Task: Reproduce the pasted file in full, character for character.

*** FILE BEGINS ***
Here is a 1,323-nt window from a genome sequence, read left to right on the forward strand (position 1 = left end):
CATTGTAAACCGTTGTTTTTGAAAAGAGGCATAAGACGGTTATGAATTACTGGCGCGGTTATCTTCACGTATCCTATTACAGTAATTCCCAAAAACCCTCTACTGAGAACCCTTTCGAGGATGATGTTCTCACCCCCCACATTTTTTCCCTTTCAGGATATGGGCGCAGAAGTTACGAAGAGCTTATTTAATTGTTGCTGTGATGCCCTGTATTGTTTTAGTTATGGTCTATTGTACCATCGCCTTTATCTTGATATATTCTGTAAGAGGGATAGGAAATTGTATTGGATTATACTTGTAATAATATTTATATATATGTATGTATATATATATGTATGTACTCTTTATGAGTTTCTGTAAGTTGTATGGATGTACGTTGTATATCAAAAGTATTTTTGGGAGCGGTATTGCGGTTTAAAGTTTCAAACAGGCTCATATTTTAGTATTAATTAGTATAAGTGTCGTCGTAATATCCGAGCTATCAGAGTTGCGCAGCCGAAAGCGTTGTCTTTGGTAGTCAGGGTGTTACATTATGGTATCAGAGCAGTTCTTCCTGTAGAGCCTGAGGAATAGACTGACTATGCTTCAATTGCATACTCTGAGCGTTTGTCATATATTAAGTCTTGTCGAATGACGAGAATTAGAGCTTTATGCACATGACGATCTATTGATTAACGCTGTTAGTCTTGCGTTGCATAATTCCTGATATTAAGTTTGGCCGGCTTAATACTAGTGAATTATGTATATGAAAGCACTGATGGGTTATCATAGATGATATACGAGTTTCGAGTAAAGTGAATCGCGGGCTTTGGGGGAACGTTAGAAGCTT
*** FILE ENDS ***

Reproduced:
Here is a 1,323-nt window from a genome sequence, read left to right on the forward strand (position 1 = left end):
CATTGTAAACCGTTGTTTTTGAAAAGAGGCATAAGACGGTTATGAATTACTGGCGCGGTTATCTTCACGTATCCTATTACAGTAATTCCCAAAAACCCTCTACTGAGAACCCTTTCGAGGATGATGTTCTCACCCCCCACATTTTTTCCCTTTCAGGATATGGGCGCAGAAGTTACGAAGAGCTTATTTAATTGTTGCTGTGATGCCCTGTATTGTTTTAGTTATGGTCTATTGTACCATCGCCTTTATCTTGATATATTCTGTAAGAGGGATAGGAAATTGTATTGGATTATACTTGTAATAATATTTATATATATGTATGTATATATATATGTATGTACTCTTTATGAGTTTCTGTAAGTTGTATGGATGTACGTTGTATATCAAAAGTATTTTTGGGAGCGGTATTGCGGTTTAAAGTTTCAAACAGGCTCATATTTTAGTATTAATTAGTATAAGTGTCGTCGTAATATCCGAGCTATCAGAGTTGCGCAGCCGAAAGCGTTGTCTTTGGTAGTCAGGGTGTTACATTATGGTATCAGAGCAGTTCTTCCTGTAGAGCCTGAGGAATAGACTGACTATGCTTCAATTGCATACTCTGAGCGTTTGTCATATATTAAGTCTTGTCGAATGACGAGAATTAGAGCTTTATGCACATGACGATCTATTGATTAACGCTGTTAGTCTTGCGTTGCATAATTCCTGATATTAAGTTTGGCCGGCTTAATACTAGTGAATTATGTATATGAAAGCACTGATGGGTTATCATAGATGATATACGAGTTTCGAGTAAAGTGAATCGCGGGCTTTGGGGGAACGTTAGAAGCTT